I am still tweaking things behind the scenes, and trying to map out the best way to switch the daylight-only videos to 1280×720 with as little interruption as possible. But being restless means I am always looking for ways to break improve things.
Behind the scenes I am testing upping the resolution from 640 pixels x 360 to 1280×720. The image has been the same size since 2015, when the last camera upgrade occurred. Prior to that, the image was a paltry 320×240, but I didn’t have digital equipment, and had metered satellite Internet as well.
Whether you are interested in a hummingbird’s eye view of a half billion monarch butterflies waking from their naps (see video above) or a Komodo dragon destroying a (robotic) spy pig for muscling in on his mating rituals, these spy animal videos have you covered.
Ten years ago I made a video titled One Year, which showed the founding of our farm; from the building of the barn, the digging of the well that provides water to the barn, the erecting of the fencing, and the arrival of the llamas and the sheep. However, that film was with the old analog camera pointing out a window, and — while I love it — entirely too long at over 16 minutes.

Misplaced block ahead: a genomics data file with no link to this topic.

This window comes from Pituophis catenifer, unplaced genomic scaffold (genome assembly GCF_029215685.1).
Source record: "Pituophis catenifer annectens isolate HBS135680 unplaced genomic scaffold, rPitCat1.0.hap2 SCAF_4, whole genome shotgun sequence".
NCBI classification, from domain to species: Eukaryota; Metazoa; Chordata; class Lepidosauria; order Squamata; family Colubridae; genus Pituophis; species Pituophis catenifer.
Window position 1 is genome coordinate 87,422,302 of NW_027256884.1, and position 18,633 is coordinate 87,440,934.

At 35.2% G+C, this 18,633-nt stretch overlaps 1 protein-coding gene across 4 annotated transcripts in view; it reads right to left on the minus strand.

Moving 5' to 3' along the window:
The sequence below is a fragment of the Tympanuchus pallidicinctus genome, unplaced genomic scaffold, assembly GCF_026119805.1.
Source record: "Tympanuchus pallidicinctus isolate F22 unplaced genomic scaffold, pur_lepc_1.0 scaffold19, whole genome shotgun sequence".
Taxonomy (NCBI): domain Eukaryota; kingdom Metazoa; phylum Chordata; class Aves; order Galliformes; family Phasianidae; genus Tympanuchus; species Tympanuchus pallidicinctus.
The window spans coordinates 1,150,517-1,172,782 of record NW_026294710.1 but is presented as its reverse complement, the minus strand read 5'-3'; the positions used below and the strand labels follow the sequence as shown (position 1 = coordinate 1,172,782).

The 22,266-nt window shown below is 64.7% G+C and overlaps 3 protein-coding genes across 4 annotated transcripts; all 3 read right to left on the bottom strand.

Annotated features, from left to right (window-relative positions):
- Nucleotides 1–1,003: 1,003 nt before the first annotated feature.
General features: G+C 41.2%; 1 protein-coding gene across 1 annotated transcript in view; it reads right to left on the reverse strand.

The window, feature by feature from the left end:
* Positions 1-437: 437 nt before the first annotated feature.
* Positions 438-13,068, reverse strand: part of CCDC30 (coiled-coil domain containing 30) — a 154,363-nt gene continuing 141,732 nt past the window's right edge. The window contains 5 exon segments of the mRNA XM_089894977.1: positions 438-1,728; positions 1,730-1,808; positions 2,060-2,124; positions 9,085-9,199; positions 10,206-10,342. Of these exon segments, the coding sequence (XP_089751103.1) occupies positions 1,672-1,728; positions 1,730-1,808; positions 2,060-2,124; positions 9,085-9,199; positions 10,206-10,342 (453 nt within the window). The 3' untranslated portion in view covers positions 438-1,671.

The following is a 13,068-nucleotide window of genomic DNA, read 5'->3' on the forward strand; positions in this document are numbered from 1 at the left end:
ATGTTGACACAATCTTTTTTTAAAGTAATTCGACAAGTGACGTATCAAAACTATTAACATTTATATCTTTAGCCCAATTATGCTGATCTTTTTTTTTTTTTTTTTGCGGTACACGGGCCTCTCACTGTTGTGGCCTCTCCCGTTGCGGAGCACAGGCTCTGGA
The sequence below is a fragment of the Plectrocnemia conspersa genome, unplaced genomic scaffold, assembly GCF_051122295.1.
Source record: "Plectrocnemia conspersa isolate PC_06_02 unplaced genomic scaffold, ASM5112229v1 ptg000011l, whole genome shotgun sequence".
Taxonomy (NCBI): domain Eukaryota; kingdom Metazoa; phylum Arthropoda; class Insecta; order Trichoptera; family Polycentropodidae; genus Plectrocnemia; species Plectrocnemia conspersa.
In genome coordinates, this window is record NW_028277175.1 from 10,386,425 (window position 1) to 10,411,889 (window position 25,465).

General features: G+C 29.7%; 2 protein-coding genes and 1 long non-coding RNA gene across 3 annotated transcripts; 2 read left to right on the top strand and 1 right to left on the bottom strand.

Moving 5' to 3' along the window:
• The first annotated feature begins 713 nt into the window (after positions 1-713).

Almost immediately after I posted my last entry on the trials and tribulations of an EvoCam on life support, the software crashed again. Fresh start, minimal other applications running, and poof. I cleaned up the mess, and then instructed my iMac to restart itself every Sunday at 1am.
If all goes as planned (stop laughing!), this will be enough to help keep EvoCam running between restarts. If not? Then the next step is increase the frequency of the reboots until I can set up the Mac Mini, and start all over on that machine.
Because, I am all out of options as far as out-of-the-box software after giving SecuritySpy a close look this weekend. The results, as always, were mixed.
Look, I have never claimed to be an expert on anything. I hunt and peck my way around the keyboard, and do the same when it comes to figuring shit out.
I like to pretend that what I am creating with the FarmCam Project is like software development; each tweak or improvement a new version. Sometimes it feels that way as I wrestle with EvoCam to get the most out of the abandoned software, that has gone dark without explanation. I can’t just make a support request or post to a support forum. If there are diehard EvoCam enthusiasts, I have no idea where to find them.
These instructional entries are here for two reasons. One, I hope to help others who may have similar interests — or needs — to my own. Secondly, if I don’t write this stuff down somewhere, I am likely to break something and forget WTF I did. These are my own manuals in some sense. Hence, many entries with lots of guess work and promises to report back later. Most of the time I forget to do some things in advance, and I am left wondering if a change will make any difference at all. Other times, I’m not patient enough to test things before I write about them here. [This is another of those times!] Read More →